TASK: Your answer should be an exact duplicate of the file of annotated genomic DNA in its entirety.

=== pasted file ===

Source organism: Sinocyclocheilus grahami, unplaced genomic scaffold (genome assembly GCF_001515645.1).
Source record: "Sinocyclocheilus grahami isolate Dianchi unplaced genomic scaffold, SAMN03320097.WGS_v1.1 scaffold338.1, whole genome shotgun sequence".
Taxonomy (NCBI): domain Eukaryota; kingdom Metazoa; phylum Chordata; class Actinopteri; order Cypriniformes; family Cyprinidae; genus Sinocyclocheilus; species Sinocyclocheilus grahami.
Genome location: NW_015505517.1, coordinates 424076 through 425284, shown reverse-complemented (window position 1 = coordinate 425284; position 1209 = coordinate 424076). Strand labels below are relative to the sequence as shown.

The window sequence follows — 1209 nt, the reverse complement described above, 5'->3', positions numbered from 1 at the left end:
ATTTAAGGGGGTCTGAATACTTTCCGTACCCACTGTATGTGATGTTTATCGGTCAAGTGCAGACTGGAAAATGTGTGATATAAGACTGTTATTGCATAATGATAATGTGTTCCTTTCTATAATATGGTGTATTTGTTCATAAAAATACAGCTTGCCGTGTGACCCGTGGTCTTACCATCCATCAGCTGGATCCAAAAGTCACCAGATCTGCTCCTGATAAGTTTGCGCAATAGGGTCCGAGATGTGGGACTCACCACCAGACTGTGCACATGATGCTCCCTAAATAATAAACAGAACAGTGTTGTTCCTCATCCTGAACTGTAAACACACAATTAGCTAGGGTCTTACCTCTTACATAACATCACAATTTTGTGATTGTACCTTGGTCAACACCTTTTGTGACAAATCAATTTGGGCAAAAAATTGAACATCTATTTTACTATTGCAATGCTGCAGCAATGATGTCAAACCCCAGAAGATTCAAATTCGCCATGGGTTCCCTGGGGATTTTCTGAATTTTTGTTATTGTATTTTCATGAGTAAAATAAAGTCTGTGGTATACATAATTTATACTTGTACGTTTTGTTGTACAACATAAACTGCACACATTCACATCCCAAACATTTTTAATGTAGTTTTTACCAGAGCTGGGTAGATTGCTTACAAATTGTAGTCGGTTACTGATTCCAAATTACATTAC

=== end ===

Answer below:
Source organism: Sinocyclocheilus grahami, unplaced genomic scaffold (genome assembly GCF_001515645.1).
Source record: "Sinocyclocheilus grahami isolate Dianchi unplaced genomic scaffold, SAMN03320097.WGS_v1.1 scaffold338.1, whole genome shotgun sequence".
Taxonomy (NCBI): domain Eukaryota; kingdom Metazoa; phylum Chordata; class Actinopteri; order Cypriniformes; family Cyprinidae; genus Sinocyclocheilus; species Sinocyclocheilus grahami.
Genome location: NW_015505517.1, coordinates 424076 through 425284, shown reverse-complemented (window position 1 = coordinate 425284; position 1209 = coordinate 424076). Strand labels below are relative to the sequence as shown.

The window sequence follows — 1209 nt, the reverse complement described above, 5'->3', positions numbered from 1 at the left end:
ATTTAAGGGGGTCTGAATACTTTCCGTACCCACTGTATGTGATGTTTATCGGTCAAGTGCAGACTGGAAAATGTGTGATATAAGACTGTTATTGCATAATGATAATGTGTTCCTTTCTATAATATGGTGTATTTGTTCATAAAAATACAGCTTGCCGTGTGACCCGTGGTCTTACCATCCATCAGCTGGATCCAAAAGTCACCAGATCTGCTCCTGATAAGTTTGCGCAATAGGGTCCGAGATGTGGGACTCACCACCAGACTGTGCACATGATGCTCCCTAAATAATAAACAGAACAGTGTTGTTCCTCATCCTGAACTGTAAACACACAATTAGCTAGGGTCTTACCTCTTACATAACATCACAATTTTGTGATTGTACCTTGGTCAACACCTTTTGTGACAAATCAATTTGGGCAAAAAATTGAACATCTATTTTACTATTGCAATGCTGCAGCAATGATGTCAAACCCCAGAAGATTCAAATTCGCCATGGGTTCCCTGGGGATTTTCTGAATTTTTGTTATTGTATTTTCATGAGTAAAATAAAGTCTGTGGTATACATAATTTATACTTGTACGTTTTGTTGTACAACATAAACTGCACACATTCACATCCCAAACATTTTTAATGTAGTTTTTACCAGAGCTGGGTAGATTGCTTACAAATTGTAGTCGGTTACTGATTCCAAATTACATTAC